Competing For Advantage. Part II – Strategic Analysis Chapter 4 – The Internal Organization: Resources, Capabilities, and Core Competencies. The Strategic Management Process. Outcomes from Organizational Analyses. Factors that Determine Sustainability of Competitive Advantage.
Part II – Strategic Analysis
Chapter 4 – The Internal Organization: Resources, Capabilities, and Core Competencies
Can efforts to develop sustainable competitive advantages result in employees using unethical practices? If so, what unethical practices might be used to compare a firm’s core competencies to those held by rivals?
Do ethical practices affect a firm’s ability to develop a brand name as a source of competitive advantage? If so, how does this happen? Identify some brands that are a source of competitive advantage in part because of the firm’s ethical practices.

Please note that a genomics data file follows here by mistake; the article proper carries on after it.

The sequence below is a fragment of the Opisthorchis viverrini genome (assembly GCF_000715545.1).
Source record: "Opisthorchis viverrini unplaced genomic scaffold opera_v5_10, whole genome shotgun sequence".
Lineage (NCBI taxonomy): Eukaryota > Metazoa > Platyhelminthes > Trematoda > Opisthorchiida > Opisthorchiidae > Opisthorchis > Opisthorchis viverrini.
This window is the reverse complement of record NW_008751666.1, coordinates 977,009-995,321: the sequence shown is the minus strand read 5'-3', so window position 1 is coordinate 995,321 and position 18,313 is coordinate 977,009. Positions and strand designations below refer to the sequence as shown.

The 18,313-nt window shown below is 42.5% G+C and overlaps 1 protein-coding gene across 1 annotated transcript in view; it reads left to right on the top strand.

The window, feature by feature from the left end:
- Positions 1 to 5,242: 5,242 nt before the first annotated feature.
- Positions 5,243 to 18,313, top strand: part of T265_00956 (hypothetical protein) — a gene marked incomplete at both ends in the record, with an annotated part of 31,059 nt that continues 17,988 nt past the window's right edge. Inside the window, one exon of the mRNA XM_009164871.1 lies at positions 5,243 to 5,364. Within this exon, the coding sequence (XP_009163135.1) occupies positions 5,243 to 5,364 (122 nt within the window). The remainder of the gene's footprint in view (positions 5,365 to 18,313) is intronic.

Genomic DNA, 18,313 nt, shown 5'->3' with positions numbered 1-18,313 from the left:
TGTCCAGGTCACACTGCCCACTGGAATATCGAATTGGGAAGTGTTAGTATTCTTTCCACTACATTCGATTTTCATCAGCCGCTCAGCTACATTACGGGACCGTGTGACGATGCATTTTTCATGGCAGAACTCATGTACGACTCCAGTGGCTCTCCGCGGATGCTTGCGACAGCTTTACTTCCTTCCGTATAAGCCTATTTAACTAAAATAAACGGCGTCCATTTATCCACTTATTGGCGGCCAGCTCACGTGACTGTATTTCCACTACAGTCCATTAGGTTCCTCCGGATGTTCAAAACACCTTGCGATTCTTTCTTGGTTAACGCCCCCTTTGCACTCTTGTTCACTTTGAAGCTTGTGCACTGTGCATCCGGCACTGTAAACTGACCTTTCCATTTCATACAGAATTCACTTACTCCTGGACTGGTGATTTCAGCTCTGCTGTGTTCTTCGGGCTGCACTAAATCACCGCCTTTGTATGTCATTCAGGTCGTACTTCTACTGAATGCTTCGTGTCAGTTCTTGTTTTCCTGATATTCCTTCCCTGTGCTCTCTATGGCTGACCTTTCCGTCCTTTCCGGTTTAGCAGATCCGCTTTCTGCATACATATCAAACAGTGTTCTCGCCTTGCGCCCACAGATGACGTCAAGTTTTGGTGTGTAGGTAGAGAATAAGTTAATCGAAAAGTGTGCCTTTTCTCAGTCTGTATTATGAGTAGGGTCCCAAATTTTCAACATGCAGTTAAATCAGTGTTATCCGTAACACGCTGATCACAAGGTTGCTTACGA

What is the difference between exploiting a firm’s human capital and using that capital as a source of competitive advantage? Are there situations in which the exploitation of human capital can be a source of advantage? If so, name such a situation, and explain whether it is a sustainable advantage. Why or why not?
Are any particular ethical dilemmas associated with outsourcing? If so, what are they? How would you deal with such ethical dilemmas?
What ethical responsibilities do managers have if they determine that certain employees have skills that are valuable only to core competencies that are becoming core rigidities?
Through the Internet, firms sometimes make a vast array of data, information, and knowledge available to competitors as well as to customers and suppliers. What ethical issues, if any, are involved when the firm finds competitively relevant information on a competitor’s website?
To what extent does a firm have a moral obligation to distribute value back to stakeholders based on their relative contributions to its creation? Does a firm have any legal obligations to do so?